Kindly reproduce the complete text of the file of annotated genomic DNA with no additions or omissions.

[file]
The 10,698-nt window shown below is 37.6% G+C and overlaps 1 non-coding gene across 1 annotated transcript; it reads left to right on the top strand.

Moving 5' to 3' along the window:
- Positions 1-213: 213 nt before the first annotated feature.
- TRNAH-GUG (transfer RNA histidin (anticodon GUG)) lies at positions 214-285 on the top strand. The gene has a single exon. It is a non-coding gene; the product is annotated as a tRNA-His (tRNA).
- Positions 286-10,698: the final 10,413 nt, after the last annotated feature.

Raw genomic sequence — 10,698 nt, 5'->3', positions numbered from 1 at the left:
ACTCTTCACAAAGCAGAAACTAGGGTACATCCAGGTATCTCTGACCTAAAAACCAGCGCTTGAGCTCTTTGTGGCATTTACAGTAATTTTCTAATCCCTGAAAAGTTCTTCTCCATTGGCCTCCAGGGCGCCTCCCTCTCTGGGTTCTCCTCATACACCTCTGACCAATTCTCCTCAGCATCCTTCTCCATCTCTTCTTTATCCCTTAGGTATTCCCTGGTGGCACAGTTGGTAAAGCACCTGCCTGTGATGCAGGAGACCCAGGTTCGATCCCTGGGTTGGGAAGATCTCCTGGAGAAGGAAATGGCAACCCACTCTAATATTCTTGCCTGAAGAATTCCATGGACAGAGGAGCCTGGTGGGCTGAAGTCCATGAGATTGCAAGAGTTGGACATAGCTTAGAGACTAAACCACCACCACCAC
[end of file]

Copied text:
The 10,698-nt window shown below is 37.6% G+C and overlaps 1 non-coding gene across 1 annotated transcript; it reads left to right on the top strand.

Moving 5' to 3' along the window:
- Positions 1-213: 213 nt before the first annotated feature.
- TRNAH-GUG (transfer RNA histidin (anticodon GUG)) lies at positions 214-285 on the top strand. The gene has a single exon. It is a non-coding gene; the product is annotated as a tRNA-His (tRNA).
- Positions 286-10,698: the final 10,413 nt, after the last annotated feature.

Raw genomic sequence — 10,698 nt, 5'->3', positions numbered from 1 at the left:
ACTCTTCACAAAGCAGAAACTAGGGTACATCCAGGTATCTCTGACCTAAAAACCAGCGCTTGAGCTCTTTGTGGCATTTACAGTAATTTTCTAATCCCTGAAAAGTTCTTCTCCATTGGCCTCCAGGGCGCCTCCCTCTCTGGGTTCTCCTCATACACCTCTGACCAATTCTCCTCAGCATCCTTCTCCATCTCTTCTTTATCCCTTAGGTATTCCCTGGTGGCACAGTTGGTAAAGCACCTGCCTGTGATGCAGGAGACCCAGGTTCGATCCCTGGGTTGGGAAGATCTCCTGGAGAAGGAAATGGCAACCCACTCTAATATTCTTGCCTGAAGAATTCCATGGACAGAGGAGCCTGGTGGGCTGAAGTCCATGAGATTGCAAGAGTTGGACATAGCTTAGAGACTAAACCACCACCACCAC